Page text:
It comes as no surprise that Congress’ $1.3 trillion dollar omnibus budget package is rubbing raw the already thin patience of the Republican base. Rather than draining the swamp, which includes seizing this historic moment of Republican control of both Congress and the White House to dramatically cut government spending, Congress instead (with the support of the White House) is spending as recklessly as when Democrats were in charge. Couple this with scant legislative victories outside of President Donald Trump’s tax cuts, especially in regards to expanding gun rights, Republicans are doing little – literally – to motivate voters to show up in November, and keep them in power.
That is why killing the United Nation’s Arms Trade Treaty (ATT) is precisely the low-hanging fruit Republicans need to score a quick and much needed victory with conservatives. And, just as Senate Majority Leader Mitch McConnell prefers it, doing so would require virtually no effort on his part.
In September 2013, the Obama administration signed the UN-ATT, an international agreement that regulates the sale, transfer and export of conventional weapons, including “small arms and light weapons”; essentially every civilian firearm on the market. And, just as gun control activists in the United States claim their “common sense” demands are aimed at reducing “human suffering” attributed to firearms, the U.N. purports the ATT to be necessary for combatting the international trade of illicit firearms. Nevertheless, as we all know to be true, these claims are nothing more than emotionally-driven and thinly-veiled attempts to undermine gun rights; both here in the United States, and abroad in member countries.
Though the treaty was officially signed by then-Secretary of State John Kerry more than four years ago, it has languished in the Senate without ratification. Even still, the treaty poses a real danger to gun rights. As a signatory, the United States is obligated not to act “contrary to” the ATT’s terms – even if those actions conflict with the interests and constitutional rights of U.S. citizens. This obligation exists, and continues to exist, regardless of whether the Senate ever gets around to ratifying it.
Of course, that may change if Democrats regain control of the Senate, and the White House. Their reticence on the treaty’s presence is by no means indication they have forgotten about this crucial power play to limit gun rights; especially in today’s domestic political climate in which even some Republicans are now caving to pressure from gun control activists. They are simply biding their time. Additionally, the very existence of the signed ATT is an excuse and policy vehicle for career bureaucrats, like those at the Bureau of Alcohol, Tobacco, and Firearms, to use their regulatory authority to weaken gun rights under the guise of ATT compulsion.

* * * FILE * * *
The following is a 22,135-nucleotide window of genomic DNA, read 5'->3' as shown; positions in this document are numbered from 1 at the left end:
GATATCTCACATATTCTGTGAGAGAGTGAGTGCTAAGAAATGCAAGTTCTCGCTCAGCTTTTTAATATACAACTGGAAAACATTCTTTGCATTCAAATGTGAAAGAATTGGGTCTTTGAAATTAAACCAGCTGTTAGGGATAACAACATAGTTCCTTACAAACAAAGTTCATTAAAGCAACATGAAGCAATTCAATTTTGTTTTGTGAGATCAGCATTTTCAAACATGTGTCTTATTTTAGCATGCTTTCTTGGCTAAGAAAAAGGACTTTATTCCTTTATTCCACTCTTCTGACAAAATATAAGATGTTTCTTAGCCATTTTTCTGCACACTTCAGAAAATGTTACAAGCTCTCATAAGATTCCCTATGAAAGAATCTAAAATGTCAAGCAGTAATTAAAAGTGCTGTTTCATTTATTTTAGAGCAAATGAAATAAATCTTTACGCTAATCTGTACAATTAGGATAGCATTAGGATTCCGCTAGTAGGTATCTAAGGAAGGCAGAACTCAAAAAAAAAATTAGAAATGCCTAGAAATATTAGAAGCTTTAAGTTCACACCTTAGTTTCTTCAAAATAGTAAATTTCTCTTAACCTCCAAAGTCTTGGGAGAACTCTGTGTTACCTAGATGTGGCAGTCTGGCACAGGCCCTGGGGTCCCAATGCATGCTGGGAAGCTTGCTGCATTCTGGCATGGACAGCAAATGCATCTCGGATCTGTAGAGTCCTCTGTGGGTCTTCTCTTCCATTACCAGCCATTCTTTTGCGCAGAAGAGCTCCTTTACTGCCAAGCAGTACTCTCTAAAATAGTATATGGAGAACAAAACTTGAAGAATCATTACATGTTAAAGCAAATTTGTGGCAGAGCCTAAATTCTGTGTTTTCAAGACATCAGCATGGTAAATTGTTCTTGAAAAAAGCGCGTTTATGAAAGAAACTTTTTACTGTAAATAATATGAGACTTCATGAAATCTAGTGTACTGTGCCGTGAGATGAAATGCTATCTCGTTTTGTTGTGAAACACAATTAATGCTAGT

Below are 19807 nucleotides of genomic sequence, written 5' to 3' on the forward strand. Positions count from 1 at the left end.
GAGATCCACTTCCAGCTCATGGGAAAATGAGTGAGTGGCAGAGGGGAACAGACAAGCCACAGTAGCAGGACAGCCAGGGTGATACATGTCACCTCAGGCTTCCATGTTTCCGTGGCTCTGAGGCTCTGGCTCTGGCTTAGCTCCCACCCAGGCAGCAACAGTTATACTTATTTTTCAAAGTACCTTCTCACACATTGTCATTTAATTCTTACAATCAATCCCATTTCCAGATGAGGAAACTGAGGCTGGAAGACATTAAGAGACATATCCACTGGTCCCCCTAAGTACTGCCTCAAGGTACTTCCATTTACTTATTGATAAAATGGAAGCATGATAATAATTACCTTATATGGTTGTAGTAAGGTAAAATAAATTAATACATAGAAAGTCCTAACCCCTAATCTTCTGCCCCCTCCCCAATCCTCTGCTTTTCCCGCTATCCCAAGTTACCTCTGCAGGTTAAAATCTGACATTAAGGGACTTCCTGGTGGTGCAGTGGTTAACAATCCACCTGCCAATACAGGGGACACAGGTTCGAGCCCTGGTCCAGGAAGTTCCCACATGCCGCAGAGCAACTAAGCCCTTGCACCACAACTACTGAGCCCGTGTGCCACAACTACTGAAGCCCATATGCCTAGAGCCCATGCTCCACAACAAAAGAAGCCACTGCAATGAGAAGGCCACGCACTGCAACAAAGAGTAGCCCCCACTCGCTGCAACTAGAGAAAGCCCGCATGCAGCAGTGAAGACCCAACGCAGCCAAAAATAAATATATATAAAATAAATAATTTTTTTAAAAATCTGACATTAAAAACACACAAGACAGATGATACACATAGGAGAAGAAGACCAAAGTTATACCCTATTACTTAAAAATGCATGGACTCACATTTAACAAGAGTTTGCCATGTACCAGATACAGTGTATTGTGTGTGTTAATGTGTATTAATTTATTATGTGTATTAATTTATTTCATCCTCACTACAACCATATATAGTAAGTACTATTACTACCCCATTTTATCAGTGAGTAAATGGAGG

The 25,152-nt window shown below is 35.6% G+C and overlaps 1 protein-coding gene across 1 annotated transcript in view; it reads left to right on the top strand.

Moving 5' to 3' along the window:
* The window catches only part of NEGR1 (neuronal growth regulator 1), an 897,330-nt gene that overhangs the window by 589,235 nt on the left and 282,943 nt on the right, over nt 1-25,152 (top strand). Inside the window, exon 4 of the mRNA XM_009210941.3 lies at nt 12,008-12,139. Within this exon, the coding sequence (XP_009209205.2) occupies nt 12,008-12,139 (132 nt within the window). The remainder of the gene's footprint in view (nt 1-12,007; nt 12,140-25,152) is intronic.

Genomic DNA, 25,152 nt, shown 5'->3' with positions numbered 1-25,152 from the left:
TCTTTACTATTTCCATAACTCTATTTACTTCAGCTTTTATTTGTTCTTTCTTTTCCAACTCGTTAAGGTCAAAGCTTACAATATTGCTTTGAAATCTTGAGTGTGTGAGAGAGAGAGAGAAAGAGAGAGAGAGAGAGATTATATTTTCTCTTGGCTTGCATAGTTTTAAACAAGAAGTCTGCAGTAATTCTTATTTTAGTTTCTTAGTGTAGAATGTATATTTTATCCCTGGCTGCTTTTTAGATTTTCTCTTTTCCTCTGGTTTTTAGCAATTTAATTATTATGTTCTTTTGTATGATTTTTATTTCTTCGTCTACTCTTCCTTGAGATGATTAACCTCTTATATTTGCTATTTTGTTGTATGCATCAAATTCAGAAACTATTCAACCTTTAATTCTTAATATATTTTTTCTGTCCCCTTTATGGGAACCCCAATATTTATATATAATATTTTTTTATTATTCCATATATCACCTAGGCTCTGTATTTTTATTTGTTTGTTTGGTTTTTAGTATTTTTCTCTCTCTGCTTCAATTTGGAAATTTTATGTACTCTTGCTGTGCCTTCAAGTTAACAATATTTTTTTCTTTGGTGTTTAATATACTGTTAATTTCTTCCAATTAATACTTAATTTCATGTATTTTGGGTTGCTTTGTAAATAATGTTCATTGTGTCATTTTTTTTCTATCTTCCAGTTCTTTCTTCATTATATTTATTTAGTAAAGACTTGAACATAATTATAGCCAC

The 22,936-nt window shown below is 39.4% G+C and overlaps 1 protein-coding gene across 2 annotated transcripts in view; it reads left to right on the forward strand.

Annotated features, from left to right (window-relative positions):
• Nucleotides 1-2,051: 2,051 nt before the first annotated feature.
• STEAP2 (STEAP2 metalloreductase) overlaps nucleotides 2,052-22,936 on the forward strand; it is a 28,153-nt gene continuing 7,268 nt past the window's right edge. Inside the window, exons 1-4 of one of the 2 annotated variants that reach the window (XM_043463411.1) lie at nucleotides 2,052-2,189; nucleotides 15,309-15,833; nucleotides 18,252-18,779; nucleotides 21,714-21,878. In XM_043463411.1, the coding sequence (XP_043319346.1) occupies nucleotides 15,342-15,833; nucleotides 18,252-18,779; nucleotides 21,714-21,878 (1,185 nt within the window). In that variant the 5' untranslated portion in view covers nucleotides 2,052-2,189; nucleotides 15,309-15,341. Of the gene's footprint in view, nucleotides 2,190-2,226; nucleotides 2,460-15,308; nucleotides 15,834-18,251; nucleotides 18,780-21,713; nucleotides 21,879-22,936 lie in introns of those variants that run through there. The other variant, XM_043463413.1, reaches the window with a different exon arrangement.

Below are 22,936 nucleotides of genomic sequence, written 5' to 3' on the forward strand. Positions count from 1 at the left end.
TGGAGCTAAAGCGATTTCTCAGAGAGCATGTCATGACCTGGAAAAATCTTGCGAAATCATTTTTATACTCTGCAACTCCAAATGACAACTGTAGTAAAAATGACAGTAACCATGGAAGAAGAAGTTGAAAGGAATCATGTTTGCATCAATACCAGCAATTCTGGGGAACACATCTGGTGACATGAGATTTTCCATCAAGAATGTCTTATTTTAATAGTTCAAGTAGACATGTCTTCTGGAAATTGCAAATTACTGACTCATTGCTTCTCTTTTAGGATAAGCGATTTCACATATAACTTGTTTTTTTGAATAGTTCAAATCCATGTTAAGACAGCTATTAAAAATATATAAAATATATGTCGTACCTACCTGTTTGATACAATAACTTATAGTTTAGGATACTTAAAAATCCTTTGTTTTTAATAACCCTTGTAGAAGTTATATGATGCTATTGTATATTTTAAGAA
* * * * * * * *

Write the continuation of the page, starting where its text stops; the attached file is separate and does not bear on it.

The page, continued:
There is historical precedence for Trump to “un-sign” the treaty; in 2002, former United States Ambassador to the United Nations John Bolton sent a letter to the U.N. formally rescinding America’s involvement with the Rome Statute of the International Criminal Court, which had been signed by President Clinton two years before but never ratified by the Senate. However, officially removing U.S. support for the ATT would be more significant (and less controversial) were it to come from the Senate. And, all it would take is a document McConnell would transmit to the Senate. Easy as pie.
Yet, in spite of the modest effort it would take in defeating the ATT once and for all, doing so would be a huge shot across the bow of gun-grabbers in the U.S. and in the United Nations community that despite the anti-gun chatter of the last few weeks, the United States will not be party to international schemes to rid citizens of their God-given right to self-defense. Moreover, it would be a meaningful and much needed sign to conservatives that Republicans in Congress have not completely abandoned them, even as other promises such as the Hearing Protection Act and national reciprocity for concealed carry are still noticeably unfulfilled.
The recent special elections Republicans have lost in Alabama and Pennsylvania are about more than just bad candidates; they are a sign that Democrats are foaming at the mouth to get back into power, and are incredibly motivated at the ballot box to do so. So far, Republicans in Congress have done almost nothing to motivate conservatives to respond in kind. Killing the ATT would be at least some red meat to throw down to voters, while finally taking the ATT out of limbo and eliminating a vulnerability to gun rights that should have been handled months ago. If McConnell has any inkling of leadership left in him, the ATT will be slated for destruction by the month’s end.